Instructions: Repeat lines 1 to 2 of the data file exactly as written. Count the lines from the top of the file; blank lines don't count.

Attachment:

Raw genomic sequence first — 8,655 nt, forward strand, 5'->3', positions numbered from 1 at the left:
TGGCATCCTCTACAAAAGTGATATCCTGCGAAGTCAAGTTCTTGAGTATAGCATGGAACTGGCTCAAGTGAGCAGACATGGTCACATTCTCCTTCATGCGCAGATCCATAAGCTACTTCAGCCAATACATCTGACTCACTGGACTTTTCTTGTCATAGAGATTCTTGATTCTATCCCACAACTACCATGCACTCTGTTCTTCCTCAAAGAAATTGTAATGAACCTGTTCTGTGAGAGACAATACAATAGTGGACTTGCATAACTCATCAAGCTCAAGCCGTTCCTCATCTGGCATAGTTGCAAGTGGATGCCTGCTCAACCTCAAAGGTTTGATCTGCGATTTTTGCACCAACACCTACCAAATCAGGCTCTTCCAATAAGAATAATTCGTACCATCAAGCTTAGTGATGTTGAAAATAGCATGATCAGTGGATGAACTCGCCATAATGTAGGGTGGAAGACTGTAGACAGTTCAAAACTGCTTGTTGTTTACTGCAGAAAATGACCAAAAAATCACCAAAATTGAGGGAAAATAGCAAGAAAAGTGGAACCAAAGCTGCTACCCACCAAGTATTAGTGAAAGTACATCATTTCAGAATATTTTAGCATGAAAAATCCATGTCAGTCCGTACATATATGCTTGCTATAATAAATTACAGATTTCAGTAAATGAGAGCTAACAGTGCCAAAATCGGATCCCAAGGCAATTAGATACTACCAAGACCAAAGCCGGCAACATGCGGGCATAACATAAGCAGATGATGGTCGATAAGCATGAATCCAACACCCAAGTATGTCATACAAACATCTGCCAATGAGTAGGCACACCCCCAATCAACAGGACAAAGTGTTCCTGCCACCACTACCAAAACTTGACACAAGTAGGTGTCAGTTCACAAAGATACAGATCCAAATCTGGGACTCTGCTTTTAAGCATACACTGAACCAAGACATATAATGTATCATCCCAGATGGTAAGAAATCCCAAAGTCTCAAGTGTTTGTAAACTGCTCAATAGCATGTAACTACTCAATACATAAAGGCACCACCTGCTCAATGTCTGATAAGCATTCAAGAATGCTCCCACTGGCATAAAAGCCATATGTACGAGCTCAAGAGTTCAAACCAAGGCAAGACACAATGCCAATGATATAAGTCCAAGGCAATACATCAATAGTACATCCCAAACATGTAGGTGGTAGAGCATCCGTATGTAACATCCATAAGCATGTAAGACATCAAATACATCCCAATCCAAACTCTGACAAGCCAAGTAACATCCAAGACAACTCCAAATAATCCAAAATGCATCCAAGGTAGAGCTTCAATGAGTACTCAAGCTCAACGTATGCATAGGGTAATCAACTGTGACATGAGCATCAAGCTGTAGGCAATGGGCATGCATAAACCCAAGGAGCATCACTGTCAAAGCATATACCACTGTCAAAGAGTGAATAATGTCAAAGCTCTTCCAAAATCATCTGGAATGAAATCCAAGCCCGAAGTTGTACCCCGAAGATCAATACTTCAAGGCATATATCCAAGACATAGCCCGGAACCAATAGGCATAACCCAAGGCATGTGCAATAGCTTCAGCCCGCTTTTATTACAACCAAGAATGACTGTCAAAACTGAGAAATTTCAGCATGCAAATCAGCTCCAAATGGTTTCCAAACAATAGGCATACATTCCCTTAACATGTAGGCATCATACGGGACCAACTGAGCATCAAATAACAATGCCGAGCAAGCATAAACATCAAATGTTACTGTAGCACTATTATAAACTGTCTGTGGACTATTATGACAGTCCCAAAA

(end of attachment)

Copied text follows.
Raw genomic sequence first — 8,655 nt, forward strand, 5'->3', positions numbered from 1 at the left:
TGGCATCCTCTACAAAAGTGATATCCTGCGAAGTCAAGTTCTTGAGTATAGCATGGAACTGGCTCAAGTGAGCAGACATGGTCACATTCTCCTTCATGCGCAGATCCATAAGCTACTTCAGCCAATACATCTGACTCACTGGACTTTTCTTGTCATAGAGATTCTTGATTCTATCCCACAACTACCATGCACTCTGTTCTTCCTCAAAGAAATTGTAATGAACCTGTTCTGTGAGAGACAATACAATAGTGGACTTGCATAACTCATCAAGCTCAAGCCGTTCCTCATCTGGCATAGTTGCAAGTGGATGCCTGCTCAACCTCAAAGGTTTGATCTGCGATTTTTGCACCAACACCTACCAAATCAGGCTCTTCCAATAAGAATAATTCGTACCATCAAGCTTAGTGATGTTGAAAATAGCATGATCAGTGGATGAACTCGCCATAATGTAGGGTGGAAGACTGTAGACAGTTCAAAACTGCTTGTTGTTTACTGCAGAAAATGACCAAAAAATCACCAAAATTGAGGGAAAATAGCAAGAAAAGTGGAACCAAAGCTGCTACCCACCAAGTATTAGTGAAAGTACATCATTTCAGAATATTTTAGCATGAAAAATCCATGTCAGTCCGTACATATATGCTTGCTATAATAAATTACAGATTTCAGTAAATGAGAGCTAACAGTGCCAAAATCGGATCCCAAGGCAATTAGATACTACCAAGACCAAAGCCGGCAACATGCGGGCATAACATAAGCAGATGATGGTCGATAAGCATGAATCCAACACCCAAGTATGTCATACAAACATCTGCCAATGAGTAGGCACACCCCCAATCAACAGGACAAAGTGTTCCTGCCACCACTACCAAAACTTGACACAAGTAGGTGTCAGTTCACAAAGATACAGATCCAAATCTGGGACTCTGCTTTTAAGCATACACTGAACCAAGACATATAATGTATCATCCCAGATGGTAAGAAATCCCAAAGTCTCAAGTGTTTGTAAACTGCTCAATAGCATGTAACTACTCAATACATAAAGGCACCACCTGCTCAATGTCTGATAAGCATTCAAGAATGCTCCCACTGGCATAAAAGCCATATGTACGAGCTCAAGAGTTCAAACCAAGGCAAGACACAATGCCAATGATATAAGTCCAAGGCAATACATCAATAGTACATCCCAAACATGTAGGTGGTAGAGCATCCGTATGTAACATCCATAAGCATGTAAGACATCAAATACATCCCAATCCAAACTCTGACAAGCCAAGTAACATCCAAGACAACTCCAAATAATCCAAAATGCATCCAAGGTAGAGCTTCAATGAGTACTCAAGCTCAACGTATGCATAGGGTAATCAACTGTGACATGAGCATCAAGCTGTAGGCAATGGGCATGCATAAACCCAAGGAGCATCACTGTCAAAGCATATACCACTGTCAAAGAGTGAATAATGTCAAAGCTCTTCCAAAATCATCTGGAATGAAATCCAAGCCCGAAGTTGTACCCCGAAGATCAATACTTCAAGGCATATATCCAAGACATAGCCCGGAACCAATAGGCATAACCCAAGGCATGTGCAATAGCTTCAGCCCGCTTTTATTACAACCAAGAATGACTGTCAAAACTGAGAAATTTCAGCATGCAAATCAGCTCCAAATGGTTTCCAAACAATAGGCATACATTCCCTTAACATGTAGGCATCATACGGGACCAACTGAGCATCAAATAACAATGCCGAGCAAGCATAAACATCAAATGTTACTGTAGCACTATTATAAACTGTCTGTGGACTATTATGACAGTCCCAAAA